I’m sorry your mom isn’t a source of help through this disease, but you’re very lucky to have a no-nonsense sister that will be real with you – and btw, I love the stories about your family on Tumblr!



  2. jillautumn says:

    Having both Graves and Hashis has made my thermometer malfuction in the most dificult of ways, so after clearing the smoke from short-circuiting I understand completely. The heat kills me, but the cold does as well. I thought I had started going through menopause at the ripe old age of 23 because I would have to stick my head in the nearest freexer to get some relief. My mother in law bought me a hand held fan for my purse. How sad is that? I go from feeling like someone lit a fire up my ass to feeling like I could shit ice is you paid me too. I have to take a change of clothes with me wherever I go because I never know what to expect from my body. I dress for excessive heat and extreme cold with hardly anything in between and I am constantly accusing someone in my house of screwing with the thermostat. I feel for every stinking one of us on this issue.

    When I am having a rough time, which is all the time, i turn to my husband. He is my rock, the only one more educated than me on what I am going through becuase he took the time to find out. Although I may not always want to be comforted, he does it anyways. He is with me at all my appointments, has taken me for all my tests and goes to bat for me with family and friends who don’t care to understand. I could not do this without him. My children are what I get up in the morning for. All three of them are affected by some medical disorder or another. What kind of role model would I be if I just gave up. I never want them to to even contemplate that as an option. I have taught them to fight in life for the things are are important and that you have to work the hardest for the things that matter most. I think that your health is no exception. Its taken me some time to figure that out.

    Thanks for the post. You deserve the right to be crabby!!

    • Nicole Wells says:

      Hi Jill,

      You’re so lucky to have a husband that doesn’t make you feel bad for having this disease. It’s hard to find a quality man like that! PS – quality men are very hard to find in Los Angeles…

      You seem like such a fighter, and I love that! It’s hard to not succumb to our diseases, the fighter spirit is essential in kicking Graves, Hashis, and cancer in the ass. I only allow myself X amount of time to wallow.

      I’m curious, have you been diagnosed with both Hashis AND Graves? It’s my understanding that they both have different anti-bodies, so I’m confused by your diagnosis of both. When I thought I had Hashis, it was because my body was in a kind of “pre-Graves stage”, before it went full blown. Therefore, it kind of masked itself as Hashis, but was really Graves. Therefore, I’m super curious about your situation, kick me down with some knowledge, girl!



      • jillautumn says:


        The first autoimmune disorder I was diagnosed with was Celiac disease. What I found out is that it is common for Celiac patients to develop other autoimmune disorders if they are not diagnosed early and continue to eat a normal gluten filled diet into adulthood. After being extremely ill for most of my 20s and finally switching to an excellent GP iin my 30s, I was diagnosed with Celiac disease. I was having some severe symptoms not explained by the Celiac, so they decided to check my thyroid. Thats when I was diagnosed with Graves disease. One month after receiving my graves diagnosis, and experiencing both Graves and Hashis symptoms most of my adult life, they tested me for the Hashis antibodies and discovered that I actually produce both antibodies. It is not the most common disorders to have from what my doctors say, both Graves and Hashis, but it does happen. It is apparently one of the hardest things to treat in thyroid patients because treating one can cause the other . I have symptoms of both at all times which makes for a miserable day. LOL. I’ve learned to laugh about this all and have a sense of humor because it helps me to make it through.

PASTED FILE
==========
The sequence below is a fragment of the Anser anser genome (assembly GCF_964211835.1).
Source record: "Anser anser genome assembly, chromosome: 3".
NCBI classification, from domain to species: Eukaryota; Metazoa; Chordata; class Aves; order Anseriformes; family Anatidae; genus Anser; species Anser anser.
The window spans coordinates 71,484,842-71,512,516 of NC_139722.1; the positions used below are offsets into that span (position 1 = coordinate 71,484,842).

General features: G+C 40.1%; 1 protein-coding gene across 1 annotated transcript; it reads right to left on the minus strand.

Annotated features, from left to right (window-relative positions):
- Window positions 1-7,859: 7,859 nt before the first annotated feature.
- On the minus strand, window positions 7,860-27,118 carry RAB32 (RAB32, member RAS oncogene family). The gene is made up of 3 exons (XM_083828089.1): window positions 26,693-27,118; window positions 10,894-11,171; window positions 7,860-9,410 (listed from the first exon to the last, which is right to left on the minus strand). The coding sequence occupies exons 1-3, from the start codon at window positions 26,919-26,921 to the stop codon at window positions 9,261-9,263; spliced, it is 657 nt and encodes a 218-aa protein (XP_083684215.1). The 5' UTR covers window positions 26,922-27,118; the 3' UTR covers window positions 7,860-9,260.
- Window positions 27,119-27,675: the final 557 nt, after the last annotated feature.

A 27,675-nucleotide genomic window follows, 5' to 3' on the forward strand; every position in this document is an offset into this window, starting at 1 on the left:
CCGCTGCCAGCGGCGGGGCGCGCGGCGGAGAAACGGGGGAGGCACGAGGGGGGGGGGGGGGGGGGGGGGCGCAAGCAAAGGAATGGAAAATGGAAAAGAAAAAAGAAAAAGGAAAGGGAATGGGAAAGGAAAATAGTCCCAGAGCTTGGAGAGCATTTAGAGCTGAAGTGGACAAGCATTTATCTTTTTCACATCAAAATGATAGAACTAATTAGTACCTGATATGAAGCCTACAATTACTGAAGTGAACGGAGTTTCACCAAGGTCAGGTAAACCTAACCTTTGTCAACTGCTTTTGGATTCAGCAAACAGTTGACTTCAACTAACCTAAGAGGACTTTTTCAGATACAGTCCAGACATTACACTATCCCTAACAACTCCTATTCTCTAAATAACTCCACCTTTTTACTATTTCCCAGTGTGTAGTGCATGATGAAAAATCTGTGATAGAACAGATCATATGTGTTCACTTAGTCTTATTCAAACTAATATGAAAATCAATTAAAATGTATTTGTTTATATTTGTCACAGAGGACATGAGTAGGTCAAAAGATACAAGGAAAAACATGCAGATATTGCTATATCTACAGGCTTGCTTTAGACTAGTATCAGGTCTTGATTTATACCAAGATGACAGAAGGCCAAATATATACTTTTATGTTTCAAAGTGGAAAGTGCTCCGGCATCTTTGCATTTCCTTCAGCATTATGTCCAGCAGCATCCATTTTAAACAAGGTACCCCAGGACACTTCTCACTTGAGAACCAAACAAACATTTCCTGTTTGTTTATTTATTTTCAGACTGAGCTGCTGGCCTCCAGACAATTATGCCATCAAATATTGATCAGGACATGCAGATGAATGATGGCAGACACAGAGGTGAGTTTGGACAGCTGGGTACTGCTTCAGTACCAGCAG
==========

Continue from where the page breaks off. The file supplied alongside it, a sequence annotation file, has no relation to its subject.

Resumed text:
I have some cardiac issues as well and am starting to show adrenal fatigue so they have to be careful in how they treat me. They have just started slowly introducing thyroid hormone into my system and Ive been warned that its not an easy fix and that I am in for a long ride. After they have exhausted all medication routes I will have to go the RAI route. I have spent a lot of time talking with my GP, endo and cardiologist. I have done a lot of reading as well but I am still learning and am still confused by a lot of things. I hope this helps. As I learn more I will post on on my board.


        • Nicole Wells says:

          Hi Jill,

          Thanks for explaining – I know that a lot of people with Graves can take on Celiac disease. I try to avoid gluten as much as possible just because, hey, it can’t hurt.

          I’m fascinated that you have both sets of antibodies – and yeah, I can imagine how confusing it would be to treat you. However, if you did have RAI done – would it be easier to treat you going forward? I had RAI done in January, because I was allergic to both PTU and Methimazole…so yeah, I had no options. Surgery wasn’t an option either cause my heart was pounding like crazy, so they wouldn’t dare operate.

          Please keep me updated, and if you have any questions about my experience with RAI – let me know : )

          Take care,


  3. Melissa Travis says:

    Ahh Nicole – You are so beautiful. This is so well written. There is SO MUCH BULLSHIT to go with disease and illness. You are so right!

    This is a REAL AND POWERFUL SENTENCE: “The common thread we all seem to have in the face of disease is feeling alone.” Very real and raw.

    I’m feeling it now. Only too well. I’m so sick of healthcare providers NOT getting it or judging people. I’m OVER my ill friends trying to WHINE THEMSELVES WELL? I just want to snap into health myself but it doesn’t seem to be happening.

    This is a powerful read. And in someways hitting home because I want a strong mama bear to come and sit with me during it – and FORCE some closure on somethings that are TAKING TOO MUCH TIME… and for all of us with autoimmunity WILL NEVER COME TO CLOSURE.

    Thank you for sharing. Hoovering cheecakes sounds divine right now too.

    • Nicole Wells says:

      Dear Melissa,

      Thanks lady! Btw, YOU are powerful and raw, and your column hits me with pure shameless honesty…I love that about you! We don’t need to be afraid of explaining what these fucking disease do to our bodies, and it’s cathartic for me to say “yup, I have had explosive diarrhea from this disease.” I mean, FUCK IT, BALLS TO THE WALL, right??